abducens nucleus


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ab·du·cens nu·cle·us

, nucleus abducentisnucleus of abducens nerve
a group of motor neurons in the lower part of the pons, innervating the ipsilateral lateral rectus muscle of the eye; unique among motor cranial nerve nuclei in that it consists of two distinct populations of neurons: neurons that give rise to fibers forming the abducens nerve root and those internuclear neurons the processes of which cross the midline, ascend in the opposite medial longitudinal fasciculus, and terminate on specific oculomotor neurons; considered a primary center for mechanisms controlling conjugate horizontal gaze.
Synonym(s): nucleus nervi abducentis [TA]
References in periodicals archive ?
It results from an absent or dysplastic abducens motor neurons with aberrant innervations of the lateral rectus muscle by the oculomotor nerve, from failure of normal development of the pontine abducens nucleus or nerve resulting in failure of the normal innervation of the lateral rectus muscle on the affected side.
As facial nerve fibres encircle abducens nucleus before leaving the pons, these fibres lie in close proximity to structures described above, they are also more prone to injury in this region causing additional seventh nerve involvement termed as "eight and a half" syndrome.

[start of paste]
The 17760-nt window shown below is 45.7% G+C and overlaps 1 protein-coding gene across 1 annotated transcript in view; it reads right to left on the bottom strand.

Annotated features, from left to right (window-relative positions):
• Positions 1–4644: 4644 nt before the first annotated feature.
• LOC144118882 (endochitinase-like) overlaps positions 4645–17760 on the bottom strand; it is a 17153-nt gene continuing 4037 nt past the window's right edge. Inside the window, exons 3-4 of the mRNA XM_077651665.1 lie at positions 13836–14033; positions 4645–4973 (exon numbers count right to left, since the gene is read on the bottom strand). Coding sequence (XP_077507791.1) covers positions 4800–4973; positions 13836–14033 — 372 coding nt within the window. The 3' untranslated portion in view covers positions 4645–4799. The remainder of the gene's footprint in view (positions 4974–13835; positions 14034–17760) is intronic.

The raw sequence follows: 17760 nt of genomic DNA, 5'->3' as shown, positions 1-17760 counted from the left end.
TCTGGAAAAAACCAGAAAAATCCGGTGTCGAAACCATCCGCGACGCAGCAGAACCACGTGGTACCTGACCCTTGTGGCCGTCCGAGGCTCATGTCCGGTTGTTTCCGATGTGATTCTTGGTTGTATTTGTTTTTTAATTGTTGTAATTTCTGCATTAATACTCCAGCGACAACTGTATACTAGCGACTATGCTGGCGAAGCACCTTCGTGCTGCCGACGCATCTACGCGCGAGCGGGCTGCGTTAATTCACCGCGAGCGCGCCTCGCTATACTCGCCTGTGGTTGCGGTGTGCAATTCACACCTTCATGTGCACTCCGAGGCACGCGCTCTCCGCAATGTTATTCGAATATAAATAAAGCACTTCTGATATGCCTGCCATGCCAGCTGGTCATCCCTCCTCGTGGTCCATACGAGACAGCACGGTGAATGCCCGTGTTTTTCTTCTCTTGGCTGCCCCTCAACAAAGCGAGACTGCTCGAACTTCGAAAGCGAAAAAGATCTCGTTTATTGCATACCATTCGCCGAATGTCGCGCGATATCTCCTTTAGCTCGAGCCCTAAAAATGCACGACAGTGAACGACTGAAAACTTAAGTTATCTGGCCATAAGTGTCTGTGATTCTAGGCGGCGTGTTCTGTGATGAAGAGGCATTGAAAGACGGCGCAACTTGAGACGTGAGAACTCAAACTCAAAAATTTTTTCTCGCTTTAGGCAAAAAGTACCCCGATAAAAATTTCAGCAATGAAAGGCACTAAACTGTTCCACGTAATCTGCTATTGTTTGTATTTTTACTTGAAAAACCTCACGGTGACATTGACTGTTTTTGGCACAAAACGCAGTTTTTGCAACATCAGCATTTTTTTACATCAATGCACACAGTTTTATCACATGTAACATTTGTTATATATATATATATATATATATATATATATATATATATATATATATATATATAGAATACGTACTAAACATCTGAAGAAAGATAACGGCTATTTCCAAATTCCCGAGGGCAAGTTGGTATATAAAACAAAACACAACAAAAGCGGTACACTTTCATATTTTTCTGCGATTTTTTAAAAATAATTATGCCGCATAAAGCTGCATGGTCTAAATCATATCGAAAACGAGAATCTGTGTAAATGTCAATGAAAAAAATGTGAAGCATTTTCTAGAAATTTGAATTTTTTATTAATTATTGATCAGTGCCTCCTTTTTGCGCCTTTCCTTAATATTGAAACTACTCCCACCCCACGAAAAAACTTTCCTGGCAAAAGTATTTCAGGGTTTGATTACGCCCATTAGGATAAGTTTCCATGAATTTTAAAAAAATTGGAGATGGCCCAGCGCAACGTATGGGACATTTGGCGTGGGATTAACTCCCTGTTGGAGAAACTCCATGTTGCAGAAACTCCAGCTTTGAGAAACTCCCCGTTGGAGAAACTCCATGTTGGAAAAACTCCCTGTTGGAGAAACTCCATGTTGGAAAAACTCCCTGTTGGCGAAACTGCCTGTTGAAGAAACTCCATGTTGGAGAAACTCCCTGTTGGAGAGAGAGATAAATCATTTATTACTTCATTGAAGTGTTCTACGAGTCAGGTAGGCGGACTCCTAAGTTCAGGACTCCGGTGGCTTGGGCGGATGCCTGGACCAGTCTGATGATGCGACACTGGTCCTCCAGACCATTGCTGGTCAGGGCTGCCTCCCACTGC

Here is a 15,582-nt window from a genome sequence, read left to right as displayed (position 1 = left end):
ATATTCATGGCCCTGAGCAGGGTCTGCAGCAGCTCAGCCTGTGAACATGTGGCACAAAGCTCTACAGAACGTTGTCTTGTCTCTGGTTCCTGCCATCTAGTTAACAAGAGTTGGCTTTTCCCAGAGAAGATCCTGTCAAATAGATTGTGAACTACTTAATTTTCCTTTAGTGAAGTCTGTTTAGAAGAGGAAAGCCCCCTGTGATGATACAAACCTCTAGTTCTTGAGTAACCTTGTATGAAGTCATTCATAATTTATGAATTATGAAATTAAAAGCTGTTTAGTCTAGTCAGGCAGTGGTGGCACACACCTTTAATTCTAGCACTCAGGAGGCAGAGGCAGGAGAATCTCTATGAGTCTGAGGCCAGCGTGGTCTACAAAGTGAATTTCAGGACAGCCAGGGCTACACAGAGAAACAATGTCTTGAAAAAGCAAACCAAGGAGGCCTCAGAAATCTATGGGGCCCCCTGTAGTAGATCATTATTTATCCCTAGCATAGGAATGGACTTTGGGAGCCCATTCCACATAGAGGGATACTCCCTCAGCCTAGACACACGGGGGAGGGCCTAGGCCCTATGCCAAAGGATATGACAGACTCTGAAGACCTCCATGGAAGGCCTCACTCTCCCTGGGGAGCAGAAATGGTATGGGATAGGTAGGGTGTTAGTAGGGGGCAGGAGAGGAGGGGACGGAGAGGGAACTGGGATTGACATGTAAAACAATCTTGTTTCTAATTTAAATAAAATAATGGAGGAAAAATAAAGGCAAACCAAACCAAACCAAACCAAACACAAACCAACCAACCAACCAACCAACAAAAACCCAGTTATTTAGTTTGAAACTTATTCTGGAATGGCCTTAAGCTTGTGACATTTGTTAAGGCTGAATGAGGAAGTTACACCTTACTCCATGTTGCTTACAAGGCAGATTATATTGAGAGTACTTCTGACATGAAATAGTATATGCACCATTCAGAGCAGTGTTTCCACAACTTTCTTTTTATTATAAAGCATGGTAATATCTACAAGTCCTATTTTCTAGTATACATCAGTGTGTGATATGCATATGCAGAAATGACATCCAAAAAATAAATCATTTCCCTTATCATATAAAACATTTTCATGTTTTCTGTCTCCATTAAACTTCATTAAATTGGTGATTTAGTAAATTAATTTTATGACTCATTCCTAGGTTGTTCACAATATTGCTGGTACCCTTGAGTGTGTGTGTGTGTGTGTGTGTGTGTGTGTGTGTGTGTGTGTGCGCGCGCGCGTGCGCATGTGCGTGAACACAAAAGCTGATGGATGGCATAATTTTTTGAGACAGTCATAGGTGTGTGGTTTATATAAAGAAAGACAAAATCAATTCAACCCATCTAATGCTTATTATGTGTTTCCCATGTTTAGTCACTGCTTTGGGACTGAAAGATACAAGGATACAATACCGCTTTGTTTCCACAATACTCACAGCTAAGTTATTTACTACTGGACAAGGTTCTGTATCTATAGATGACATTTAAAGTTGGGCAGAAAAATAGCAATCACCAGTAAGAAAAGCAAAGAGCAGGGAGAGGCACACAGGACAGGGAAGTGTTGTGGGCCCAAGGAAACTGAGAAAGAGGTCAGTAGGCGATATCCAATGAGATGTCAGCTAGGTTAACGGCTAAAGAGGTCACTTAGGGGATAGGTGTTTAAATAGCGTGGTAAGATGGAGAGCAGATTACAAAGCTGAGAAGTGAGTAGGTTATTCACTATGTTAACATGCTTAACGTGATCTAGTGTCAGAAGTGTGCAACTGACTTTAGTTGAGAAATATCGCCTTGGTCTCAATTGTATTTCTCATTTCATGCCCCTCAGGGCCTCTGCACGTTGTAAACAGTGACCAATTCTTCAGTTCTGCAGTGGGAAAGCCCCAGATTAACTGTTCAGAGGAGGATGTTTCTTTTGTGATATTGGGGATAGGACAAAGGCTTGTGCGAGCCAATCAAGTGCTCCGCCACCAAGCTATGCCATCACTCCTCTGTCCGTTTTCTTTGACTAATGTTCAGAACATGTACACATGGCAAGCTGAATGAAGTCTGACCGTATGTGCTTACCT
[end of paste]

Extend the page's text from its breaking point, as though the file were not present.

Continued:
Co-activation of these 2-neuron groups within one abducens nucleus is thus associated with horizontal movements of both eyes towards the same side.
They bend around the abducens nucleus to form the first genu of the facial nerve.
Developmental differences also exist for Abd motoneurons, as the abducens nucleus originates from embryonic rhombomeres (Rhs) 5 and 6 for most vertebrates, including lampreys, teleosts, birds, and reptiles (1), and exclusively from Rhs 5 in frogs (16) and mammals (1).
In particular, a distinct subgroup of neurons largely ventrolateral to the abducens nucleus (Fig.
The abducens nucleus, located in the pons, is of central importance in the control of horizontal gaze as it governs conjugate movements of both the ipsilateral lateral rectus and contralateral medial rectus muscles (Fig 3).
The abducens nucleus receives input from several sources.
A similar case was reported by Sans Beom Han (10) where a metastatic mass in the facial colliculus of lower pons involving abducens nucleus resulting in Gaze palsy.
Presumed Metastasis of Breast Cancer to the Abducens Nucleus Presenting as Gaze Palsy.